Ask HN: What the best and worst command-line interfaces you have used?

This page summarizes the projects mentioned and recommended in the original post on news.ycombinator.com

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  • GitHub repo cli-guidelines

    A guide to help you write better command-line programs, taking traditional UNIX principles and updating them for the modern day.

  • GitHub repo cli

    GitHub’s official command line tool

  • Scout APM

    Less time debugging, more time building. Scout APM allows you to find and fix performance issues with no hassle. Now with error monitoring and external services monitoring, Scout is a developer's best friend when it comes to application development.

  • GitHub repo HomeBrew

    🍺 The missing package manager for macOS (or Linux)

    Two of my favourites are Watson and Homebrew. Very well thought out.

    https://tailordev.github.io/Watson/

    https://brew.sh/

  • GitHub repo cli

    The Docker CLI (by docker)

    Best: probably that of Docker. https://github.com/docker/cli

    Why: it didn't force you to read man pages or look up documentation, but instead allowed every command to explain what it does to you, either when you'd run it with --help, or just no parameters (in case it expects any). Furthermore, invocations of these commands weren't just a long string of arguments, but rather commands that are logically grouped and can essentially be navigated as a tree. All of that made it extremely useful and pleasant, at least in my eyes.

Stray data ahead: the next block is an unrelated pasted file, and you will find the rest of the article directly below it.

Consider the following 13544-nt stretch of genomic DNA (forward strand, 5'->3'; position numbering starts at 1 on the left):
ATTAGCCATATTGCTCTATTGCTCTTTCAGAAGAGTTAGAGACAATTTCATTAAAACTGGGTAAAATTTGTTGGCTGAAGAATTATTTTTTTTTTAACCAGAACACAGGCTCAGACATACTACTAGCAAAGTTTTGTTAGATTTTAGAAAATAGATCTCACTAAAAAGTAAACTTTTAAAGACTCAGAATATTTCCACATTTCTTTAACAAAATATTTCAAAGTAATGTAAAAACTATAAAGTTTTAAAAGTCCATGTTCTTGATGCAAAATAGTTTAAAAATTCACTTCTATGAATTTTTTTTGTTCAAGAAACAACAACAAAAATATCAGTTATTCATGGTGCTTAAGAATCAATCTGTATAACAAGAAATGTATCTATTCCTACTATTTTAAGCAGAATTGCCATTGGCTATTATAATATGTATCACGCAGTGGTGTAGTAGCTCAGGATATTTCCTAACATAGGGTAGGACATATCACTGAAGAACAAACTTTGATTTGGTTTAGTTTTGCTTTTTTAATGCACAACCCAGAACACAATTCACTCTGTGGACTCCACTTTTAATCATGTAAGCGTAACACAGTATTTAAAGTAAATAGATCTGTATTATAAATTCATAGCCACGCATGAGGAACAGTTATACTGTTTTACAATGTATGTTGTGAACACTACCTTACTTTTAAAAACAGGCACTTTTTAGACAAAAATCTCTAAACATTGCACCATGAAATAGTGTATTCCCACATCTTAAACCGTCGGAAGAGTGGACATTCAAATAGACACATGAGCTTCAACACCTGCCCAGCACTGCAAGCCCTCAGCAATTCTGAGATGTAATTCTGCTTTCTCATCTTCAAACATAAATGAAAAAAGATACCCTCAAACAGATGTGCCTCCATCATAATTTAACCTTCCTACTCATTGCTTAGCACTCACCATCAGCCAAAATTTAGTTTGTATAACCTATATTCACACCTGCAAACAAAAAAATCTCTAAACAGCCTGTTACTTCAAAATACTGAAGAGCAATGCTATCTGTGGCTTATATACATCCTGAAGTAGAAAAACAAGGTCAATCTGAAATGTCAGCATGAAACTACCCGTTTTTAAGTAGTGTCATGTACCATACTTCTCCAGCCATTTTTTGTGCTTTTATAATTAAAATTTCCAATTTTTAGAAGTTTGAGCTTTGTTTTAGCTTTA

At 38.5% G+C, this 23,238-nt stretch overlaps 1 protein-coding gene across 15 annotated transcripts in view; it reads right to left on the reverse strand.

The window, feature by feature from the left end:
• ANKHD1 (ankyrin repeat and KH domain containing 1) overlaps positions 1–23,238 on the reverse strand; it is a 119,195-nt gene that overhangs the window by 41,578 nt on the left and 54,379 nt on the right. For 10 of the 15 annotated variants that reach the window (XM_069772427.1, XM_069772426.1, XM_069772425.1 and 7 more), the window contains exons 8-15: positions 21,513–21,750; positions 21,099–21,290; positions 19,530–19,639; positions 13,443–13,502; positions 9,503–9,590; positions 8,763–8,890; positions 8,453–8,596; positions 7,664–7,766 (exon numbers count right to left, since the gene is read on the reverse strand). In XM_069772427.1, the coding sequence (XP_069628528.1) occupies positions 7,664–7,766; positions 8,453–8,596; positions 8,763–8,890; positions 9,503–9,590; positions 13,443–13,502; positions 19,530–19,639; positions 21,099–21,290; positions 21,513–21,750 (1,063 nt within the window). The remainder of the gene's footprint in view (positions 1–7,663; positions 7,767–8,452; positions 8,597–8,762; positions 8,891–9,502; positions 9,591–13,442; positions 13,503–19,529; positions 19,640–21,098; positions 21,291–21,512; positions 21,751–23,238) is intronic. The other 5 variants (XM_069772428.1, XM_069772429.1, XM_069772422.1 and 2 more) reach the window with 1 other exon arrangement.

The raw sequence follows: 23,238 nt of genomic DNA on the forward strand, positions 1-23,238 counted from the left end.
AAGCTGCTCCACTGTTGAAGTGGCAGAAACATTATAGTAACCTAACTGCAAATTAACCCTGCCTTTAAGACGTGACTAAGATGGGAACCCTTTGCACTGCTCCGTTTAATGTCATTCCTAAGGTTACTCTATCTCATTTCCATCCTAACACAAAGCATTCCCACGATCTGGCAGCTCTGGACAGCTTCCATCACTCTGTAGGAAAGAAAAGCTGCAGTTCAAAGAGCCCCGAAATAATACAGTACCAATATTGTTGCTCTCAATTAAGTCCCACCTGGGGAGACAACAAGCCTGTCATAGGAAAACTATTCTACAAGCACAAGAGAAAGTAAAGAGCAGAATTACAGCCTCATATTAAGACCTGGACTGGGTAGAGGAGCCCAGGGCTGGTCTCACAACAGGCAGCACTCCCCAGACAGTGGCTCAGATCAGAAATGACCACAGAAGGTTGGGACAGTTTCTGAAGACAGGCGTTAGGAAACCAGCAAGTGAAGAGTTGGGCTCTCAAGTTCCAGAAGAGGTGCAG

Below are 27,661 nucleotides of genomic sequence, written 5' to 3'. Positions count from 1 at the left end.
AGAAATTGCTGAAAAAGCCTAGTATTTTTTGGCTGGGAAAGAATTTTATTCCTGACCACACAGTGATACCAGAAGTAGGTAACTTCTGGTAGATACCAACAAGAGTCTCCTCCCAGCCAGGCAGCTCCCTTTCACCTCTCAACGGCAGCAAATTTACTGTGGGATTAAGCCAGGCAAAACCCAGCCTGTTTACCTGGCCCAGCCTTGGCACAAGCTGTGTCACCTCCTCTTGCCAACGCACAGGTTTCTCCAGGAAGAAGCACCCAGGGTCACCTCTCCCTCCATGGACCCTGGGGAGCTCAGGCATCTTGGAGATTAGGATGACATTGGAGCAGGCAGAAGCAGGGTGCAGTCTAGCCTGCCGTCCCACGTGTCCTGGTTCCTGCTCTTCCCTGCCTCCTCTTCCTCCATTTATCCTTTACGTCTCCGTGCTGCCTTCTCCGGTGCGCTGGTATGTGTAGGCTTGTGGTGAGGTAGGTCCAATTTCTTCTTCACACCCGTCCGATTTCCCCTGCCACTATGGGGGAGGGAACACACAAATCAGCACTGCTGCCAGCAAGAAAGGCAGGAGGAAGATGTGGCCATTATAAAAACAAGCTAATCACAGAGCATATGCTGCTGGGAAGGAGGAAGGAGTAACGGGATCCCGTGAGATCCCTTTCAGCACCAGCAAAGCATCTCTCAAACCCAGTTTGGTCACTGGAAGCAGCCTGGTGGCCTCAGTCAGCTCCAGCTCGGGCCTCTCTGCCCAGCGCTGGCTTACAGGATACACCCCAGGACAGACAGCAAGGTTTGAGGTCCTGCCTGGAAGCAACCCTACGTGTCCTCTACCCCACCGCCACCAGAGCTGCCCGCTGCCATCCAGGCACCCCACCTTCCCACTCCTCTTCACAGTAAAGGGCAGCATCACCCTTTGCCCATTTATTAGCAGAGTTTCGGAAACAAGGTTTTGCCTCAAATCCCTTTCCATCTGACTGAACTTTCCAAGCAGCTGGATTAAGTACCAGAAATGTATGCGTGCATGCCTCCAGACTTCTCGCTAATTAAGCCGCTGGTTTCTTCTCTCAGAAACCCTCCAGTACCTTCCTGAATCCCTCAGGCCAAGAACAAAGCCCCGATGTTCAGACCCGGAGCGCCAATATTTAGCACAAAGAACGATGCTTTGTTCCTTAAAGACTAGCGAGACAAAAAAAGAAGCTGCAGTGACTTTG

It just feels like it's made to actually be used by developers and to help them as much as possible. Whether you agree with me on that or not, i suggest that you have a look at this excellent talk by Dylan Beattie, "Life, Liberty and the Pursuit of APIness: The Secret to Happy Code", which talked more about the discoverability of systems and the developer experience: https://www.youtube.com/watch?v=lFRKrHE8oPo

    Nowadays, you can actually use something like Typer for Python to create similarly useful interfaces, which i strongly advise you to have a brief look at: https://typer.tiangolo.com/

    Example:

      $ docker

  • GitHub repo typer

    Typer, build great CLIs. Easy to code. Based on Python type hints.

    Best: probably that of Docker. https://github.com/docker/cli

    Why: it didn't force you to read man pages or look up documentation, but instead allowed every command to explain what it does to you, either when you'd run it with --help, or just no parameters (in case it expects any). Furthermore, invocations of these commands weren't just a long string of arguments, but rather commands that are logically grouped and can essentially be navigated as a tree. All of that made it extremely useful and pleasant, at least in my eyes.

    It just feels like it's made to actually be used by developers and to help them as much as possible. Whether you agree with me on that or not, i suggest that you have a look at this excellent talk by Dylan Beattie, "Life, Liberty and the Pursuit of APIness: The Secret to Happy Code", which talked more about the discoverability of systems and the developer experience: https://www.youtube.com/watch?v=lFRKrHE8oPo

    Nowadays, you can actually use something like Typer for Python to create similarly useful interfaces, which i strongly advise you to have a brief look at: https://typer.tiangolo.com/

    Example:

      $ docker

NOTE: The number of mentions on this list indicates mentions on common posts plus user suggested alternatives. Hence, a higher number means a more popular project.

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